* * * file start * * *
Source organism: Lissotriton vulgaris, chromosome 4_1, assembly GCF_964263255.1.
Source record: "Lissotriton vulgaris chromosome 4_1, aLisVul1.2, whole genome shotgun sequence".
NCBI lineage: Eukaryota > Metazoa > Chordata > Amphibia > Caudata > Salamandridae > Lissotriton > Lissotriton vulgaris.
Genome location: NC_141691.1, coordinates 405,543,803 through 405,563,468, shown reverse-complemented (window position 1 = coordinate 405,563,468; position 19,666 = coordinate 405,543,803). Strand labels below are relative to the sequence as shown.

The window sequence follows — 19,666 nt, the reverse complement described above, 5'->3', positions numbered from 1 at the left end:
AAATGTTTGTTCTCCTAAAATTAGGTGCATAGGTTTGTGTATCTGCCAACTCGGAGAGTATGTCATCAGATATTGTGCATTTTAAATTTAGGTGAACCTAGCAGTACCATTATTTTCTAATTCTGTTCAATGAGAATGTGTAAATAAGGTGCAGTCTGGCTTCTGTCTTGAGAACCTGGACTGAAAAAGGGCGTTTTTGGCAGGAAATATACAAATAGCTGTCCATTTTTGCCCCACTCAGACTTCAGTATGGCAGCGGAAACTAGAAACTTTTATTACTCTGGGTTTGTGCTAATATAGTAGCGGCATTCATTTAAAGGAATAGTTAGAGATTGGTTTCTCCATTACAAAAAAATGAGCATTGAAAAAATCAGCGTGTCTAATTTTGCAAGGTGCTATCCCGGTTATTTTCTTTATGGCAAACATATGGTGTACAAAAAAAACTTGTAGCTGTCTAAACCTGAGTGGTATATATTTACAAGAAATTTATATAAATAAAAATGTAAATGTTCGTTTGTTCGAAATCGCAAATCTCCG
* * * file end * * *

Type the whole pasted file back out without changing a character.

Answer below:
Source organism: Lissotriton vulgaris, chromosome 4_1, assembly GCF_964263255.1.
Source record: "Lissotriton vulgaris chromosome 4_1, aLisVul1.2, whole genome shotgun sequence".
NCBI lineage: Eukaryota > Metazoa > Chordata > Amphibia > Caudata > Salamandridae > Lissotriton > Lissotriton vulgaris.
Genome location: NC_141691.1, coordinates 405,543,803 through 405,563,468, shown reverse-complemented (window position 1 = coordinate 405,563,468; position 19,666 = coordinate 405,543,803). Strand labels below are relative to the sequence as shown.

The window sequence follows — 19,666 nt, the reverse complement described above, 5'->3', positions numbered from 1 at the left end:
AAATGTTTGTTCTCCTAAAATTAGGTGCATAGGTTTGTGTATCTGCCAACTCGGAGAGTATGTCATCAGATATTGTGCATTTTAAATTTAGGTGAACCTAGCAGTACCATTATTTTCTAATTCTGTTCAATGAGAATGTGTAAATAAGGTGCAGTCTGGCTTCTGTCTTGAGAACCTGGACTGAAAAAGGGCGTTTTTGGCAGGAAATATACAAATAGCTGTCCATTTTTGCCCCACTCAGACTTCAGTATGGCAGCGGAAACTAGAAACTTTTATTACTCTGGGTTTGTGCTAATATAGTAGCGGCATTCATTTAAAGGAATAGTTAGAGATTGGTTTCTCCATTACAAAAAAATGAGCATTGAAAAAATCAGCGTGTCTAATTTTGCAAGGTGCTATCCCGGTTATTTTCTTTATGGCAAACATATGGTGTACAAAAAAAACTTGTAGCTGTCTAAACCTGAGTGGTATATATTTACAAGAAATTTATATAAATAAAAATGTAAATGTTCGTTTGTTCGAAATCGCAAATCTCCG